Major Short-term Complications of Arterial Cannulation for Monitoring in Children
This is a retrospective chart review assessing complications of arterial cannulation for monitoring of paediatric patients undergoing surgical procedures at a single institution over 10 years to August 2016. There were 5142 arterial cannulations in 4178 patients, 66% were radial, 29.7% femoral and 4.3% other. The authors report 11 major complications (8 vascular and 3 catheter related blood stream infections); all of which were associated with femoral cannulation in children aged less than 5 years. There were no documented complications in distal cannulation sites, including radial arterial.
It is surprising that this large retrospective review identified no detectable problems with radial arterial cannulation. A small number of serious problems with femoral cannulation in small children was identified. While the usual caveats on retrospective data apply; at the time of this study, femoral cannulation was their preferred approach in cardiac anaesthesia. The results presented have already changed practice for the reporting institution, with radial cannulation now preferred and femoral cannulation reserved for second or third line. It is further noted that the seven serious vascular complications occurred not only all in small children, but also all were in association with the use of larger catheters (3F, 3.5F, 20G). Larger catheter use in smaller arteries would be expected to result in a higher rate of vascular complications, but it is not clear from the paper what proportion of femoral lines were larger (3F, 3.5F, 20G) and what proportion where smaller (22G). Use of smaller catheters, direct single-puncture, ultrasound-guided cannulation and improved sterile technique may be expected to reduce complications. The authors conclusions however remain relevant:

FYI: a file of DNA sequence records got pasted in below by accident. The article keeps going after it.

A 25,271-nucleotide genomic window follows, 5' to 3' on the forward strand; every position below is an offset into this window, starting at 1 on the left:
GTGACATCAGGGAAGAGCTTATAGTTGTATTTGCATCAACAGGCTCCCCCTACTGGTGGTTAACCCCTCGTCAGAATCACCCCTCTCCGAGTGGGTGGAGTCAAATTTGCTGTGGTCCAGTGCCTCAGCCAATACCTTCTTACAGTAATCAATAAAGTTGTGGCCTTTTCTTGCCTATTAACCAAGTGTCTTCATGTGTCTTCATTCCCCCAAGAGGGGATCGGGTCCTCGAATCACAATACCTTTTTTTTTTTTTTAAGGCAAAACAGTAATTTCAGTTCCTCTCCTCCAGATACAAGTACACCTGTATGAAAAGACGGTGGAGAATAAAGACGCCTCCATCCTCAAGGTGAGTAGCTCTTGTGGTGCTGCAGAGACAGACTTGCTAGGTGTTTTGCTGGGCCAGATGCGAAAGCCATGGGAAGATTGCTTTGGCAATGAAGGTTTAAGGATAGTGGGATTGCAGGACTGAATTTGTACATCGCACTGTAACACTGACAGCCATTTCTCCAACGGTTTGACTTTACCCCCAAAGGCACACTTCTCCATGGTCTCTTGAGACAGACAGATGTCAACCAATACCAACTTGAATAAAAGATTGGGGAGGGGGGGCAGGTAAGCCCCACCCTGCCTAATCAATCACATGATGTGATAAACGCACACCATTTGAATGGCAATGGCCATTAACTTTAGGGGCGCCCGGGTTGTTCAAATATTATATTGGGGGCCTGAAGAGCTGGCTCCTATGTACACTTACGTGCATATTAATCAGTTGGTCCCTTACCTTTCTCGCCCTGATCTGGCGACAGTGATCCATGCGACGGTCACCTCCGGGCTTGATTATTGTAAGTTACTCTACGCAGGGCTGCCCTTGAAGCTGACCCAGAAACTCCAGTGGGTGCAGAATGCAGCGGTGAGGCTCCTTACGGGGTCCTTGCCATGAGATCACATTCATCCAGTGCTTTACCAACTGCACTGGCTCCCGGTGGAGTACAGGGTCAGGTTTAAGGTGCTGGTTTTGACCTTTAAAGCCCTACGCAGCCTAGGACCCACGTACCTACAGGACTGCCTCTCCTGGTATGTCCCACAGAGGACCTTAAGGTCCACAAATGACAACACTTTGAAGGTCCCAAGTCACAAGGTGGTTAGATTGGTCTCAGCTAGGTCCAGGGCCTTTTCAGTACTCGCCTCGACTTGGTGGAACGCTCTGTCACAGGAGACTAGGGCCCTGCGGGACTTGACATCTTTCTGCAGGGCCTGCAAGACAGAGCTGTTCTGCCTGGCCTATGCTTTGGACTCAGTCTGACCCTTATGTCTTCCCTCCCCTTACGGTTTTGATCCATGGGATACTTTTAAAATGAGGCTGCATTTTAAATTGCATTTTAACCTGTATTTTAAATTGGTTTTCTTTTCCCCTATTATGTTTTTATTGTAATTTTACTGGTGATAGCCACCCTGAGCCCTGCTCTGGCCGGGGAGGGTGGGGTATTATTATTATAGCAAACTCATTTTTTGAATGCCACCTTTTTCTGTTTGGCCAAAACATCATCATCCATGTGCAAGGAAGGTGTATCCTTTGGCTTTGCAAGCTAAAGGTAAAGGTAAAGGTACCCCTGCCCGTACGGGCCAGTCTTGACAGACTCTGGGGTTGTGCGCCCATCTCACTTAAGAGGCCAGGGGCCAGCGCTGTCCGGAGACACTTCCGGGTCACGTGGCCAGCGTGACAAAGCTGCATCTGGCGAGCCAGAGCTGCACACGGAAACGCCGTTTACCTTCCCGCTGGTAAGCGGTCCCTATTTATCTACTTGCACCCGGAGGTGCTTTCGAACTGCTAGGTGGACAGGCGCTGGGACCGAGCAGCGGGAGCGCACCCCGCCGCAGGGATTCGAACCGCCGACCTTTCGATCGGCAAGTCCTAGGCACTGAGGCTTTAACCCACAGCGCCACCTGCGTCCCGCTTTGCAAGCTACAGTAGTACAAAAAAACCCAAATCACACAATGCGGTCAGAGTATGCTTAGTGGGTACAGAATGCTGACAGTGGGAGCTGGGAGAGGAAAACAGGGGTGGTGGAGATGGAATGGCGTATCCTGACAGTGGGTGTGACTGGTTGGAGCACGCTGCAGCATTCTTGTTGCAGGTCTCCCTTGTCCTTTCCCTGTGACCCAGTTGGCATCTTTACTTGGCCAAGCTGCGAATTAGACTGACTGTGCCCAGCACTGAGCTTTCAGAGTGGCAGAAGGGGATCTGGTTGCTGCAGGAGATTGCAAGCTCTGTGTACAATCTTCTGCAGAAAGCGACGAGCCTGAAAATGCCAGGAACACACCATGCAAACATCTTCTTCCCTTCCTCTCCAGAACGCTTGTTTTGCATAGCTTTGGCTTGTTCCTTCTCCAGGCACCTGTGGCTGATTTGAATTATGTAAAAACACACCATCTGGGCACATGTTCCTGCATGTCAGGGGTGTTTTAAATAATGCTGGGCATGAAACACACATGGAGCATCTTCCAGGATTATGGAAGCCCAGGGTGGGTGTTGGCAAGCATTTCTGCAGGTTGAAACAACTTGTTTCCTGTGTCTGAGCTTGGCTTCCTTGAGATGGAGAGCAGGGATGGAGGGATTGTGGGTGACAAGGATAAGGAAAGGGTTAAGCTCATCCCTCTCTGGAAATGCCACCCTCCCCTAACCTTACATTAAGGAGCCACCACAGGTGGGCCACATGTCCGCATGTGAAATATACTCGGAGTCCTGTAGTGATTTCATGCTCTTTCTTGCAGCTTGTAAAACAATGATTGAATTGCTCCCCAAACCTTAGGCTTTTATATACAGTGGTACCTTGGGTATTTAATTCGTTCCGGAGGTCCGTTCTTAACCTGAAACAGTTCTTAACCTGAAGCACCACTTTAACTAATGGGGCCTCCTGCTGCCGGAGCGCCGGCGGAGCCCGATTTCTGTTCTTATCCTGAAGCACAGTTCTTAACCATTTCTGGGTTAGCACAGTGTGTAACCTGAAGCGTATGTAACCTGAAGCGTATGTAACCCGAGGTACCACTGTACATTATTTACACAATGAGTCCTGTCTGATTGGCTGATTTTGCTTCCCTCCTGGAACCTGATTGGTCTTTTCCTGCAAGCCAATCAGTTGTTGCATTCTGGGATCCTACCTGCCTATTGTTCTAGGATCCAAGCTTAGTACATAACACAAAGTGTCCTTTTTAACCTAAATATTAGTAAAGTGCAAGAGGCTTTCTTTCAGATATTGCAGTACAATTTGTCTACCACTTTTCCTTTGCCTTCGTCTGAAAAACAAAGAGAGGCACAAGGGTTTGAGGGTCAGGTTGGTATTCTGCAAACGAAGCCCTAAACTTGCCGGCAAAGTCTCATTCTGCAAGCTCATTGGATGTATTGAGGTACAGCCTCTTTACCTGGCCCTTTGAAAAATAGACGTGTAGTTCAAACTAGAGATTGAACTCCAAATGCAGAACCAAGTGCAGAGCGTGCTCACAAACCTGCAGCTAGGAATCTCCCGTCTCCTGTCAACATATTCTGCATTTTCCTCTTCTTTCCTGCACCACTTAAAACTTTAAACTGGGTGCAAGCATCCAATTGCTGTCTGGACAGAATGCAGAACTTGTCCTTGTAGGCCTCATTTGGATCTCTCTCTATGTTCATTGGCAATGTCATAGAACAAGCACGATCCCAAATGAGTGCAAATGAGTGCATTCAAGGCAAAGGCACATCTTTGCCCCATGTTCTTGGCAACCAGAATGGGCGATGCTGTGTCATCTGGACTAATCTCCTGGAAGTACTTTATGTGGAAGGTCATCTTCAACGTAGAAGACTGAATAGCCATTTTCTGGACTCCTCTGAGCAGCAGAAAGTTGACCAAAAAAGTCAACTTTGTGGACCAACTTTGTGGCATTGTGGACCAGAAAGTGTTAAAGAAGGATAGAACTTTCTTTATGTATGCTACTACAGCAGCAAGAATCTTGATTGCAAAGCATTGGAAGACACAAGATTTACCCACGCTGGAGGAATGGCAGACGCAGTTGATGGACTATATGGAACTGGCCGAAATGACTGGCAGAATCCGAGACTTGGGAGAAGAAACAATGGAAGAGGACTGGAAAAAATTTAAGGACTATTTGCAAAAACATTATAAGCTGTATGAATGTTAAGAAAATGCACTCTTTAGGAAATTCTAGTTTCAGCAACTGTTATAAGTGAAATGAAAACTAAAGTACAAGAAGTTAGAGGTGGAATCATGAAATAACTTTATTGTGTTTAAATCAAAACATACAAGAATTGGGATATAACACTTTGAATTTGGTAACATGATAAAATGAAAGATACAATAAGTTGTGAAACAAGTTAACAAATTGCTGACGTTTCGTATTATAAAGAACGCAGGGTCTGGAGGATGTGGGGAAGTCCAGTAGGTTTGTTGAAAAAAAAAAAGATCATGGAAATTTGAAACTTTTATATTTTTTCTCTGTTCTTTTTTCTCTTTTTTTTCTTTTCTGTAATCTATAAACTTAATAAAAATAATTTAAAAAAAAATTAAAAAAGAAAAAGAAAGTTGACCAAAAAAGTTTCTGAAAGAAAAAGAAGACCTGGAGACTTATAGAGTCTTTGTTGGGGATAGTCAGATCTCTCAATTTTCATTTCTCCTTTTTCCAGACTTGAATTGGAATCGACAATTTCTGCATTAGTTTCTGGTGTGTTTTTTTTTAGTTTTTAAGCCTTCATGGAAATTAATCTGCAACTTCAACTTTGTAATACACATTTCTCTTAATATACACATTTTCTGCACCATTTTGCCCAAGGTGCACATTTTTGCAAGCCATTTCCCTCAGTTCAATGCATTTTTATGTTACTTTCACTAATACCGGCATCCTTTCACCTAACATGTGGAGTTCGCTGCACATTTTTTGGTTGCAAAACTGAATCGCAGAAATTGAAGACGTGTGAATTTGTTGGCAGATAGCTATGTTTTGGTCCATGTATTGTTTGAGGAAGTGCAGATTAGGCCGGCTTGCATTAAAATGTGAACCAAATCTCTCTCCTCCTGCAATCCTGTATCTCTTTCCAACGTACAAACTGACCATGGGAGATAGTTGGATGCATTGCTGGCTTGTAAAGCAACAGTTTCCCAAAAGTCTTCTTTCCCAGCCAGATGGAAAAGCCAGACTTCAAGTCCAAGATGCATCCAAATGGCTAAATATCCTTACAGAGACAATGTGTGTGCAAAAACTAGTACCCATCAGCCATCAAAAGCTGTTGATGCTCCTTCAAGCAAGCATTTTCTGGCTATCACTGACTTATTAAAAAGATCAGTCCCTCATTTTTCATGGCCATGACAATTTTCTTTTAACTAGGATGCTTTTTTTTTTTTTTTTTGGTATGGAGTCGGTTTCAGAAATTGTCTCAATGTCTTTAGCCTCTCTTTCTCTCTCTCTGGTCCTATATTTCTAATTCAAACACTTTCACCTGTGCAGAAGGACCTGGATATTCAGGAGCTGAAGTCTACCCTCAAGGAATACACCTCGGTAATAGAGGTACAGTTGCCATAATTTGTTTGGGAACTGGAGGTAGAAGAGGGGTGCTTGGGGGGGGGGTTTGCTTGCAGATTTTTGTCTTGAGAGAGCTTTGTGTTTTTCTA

- The overall major complication rate of arterial cannulation for monitoring purposes in children is low (0.2%).
- All major complications were observed in femoral arterial lines in children less than 5 years of age – particularly neonates and infants.
- No detected complications occurred in distal arterial sites including more than 3000 radial artery cannulations.
Reviewed by Dr. Christopher Holmes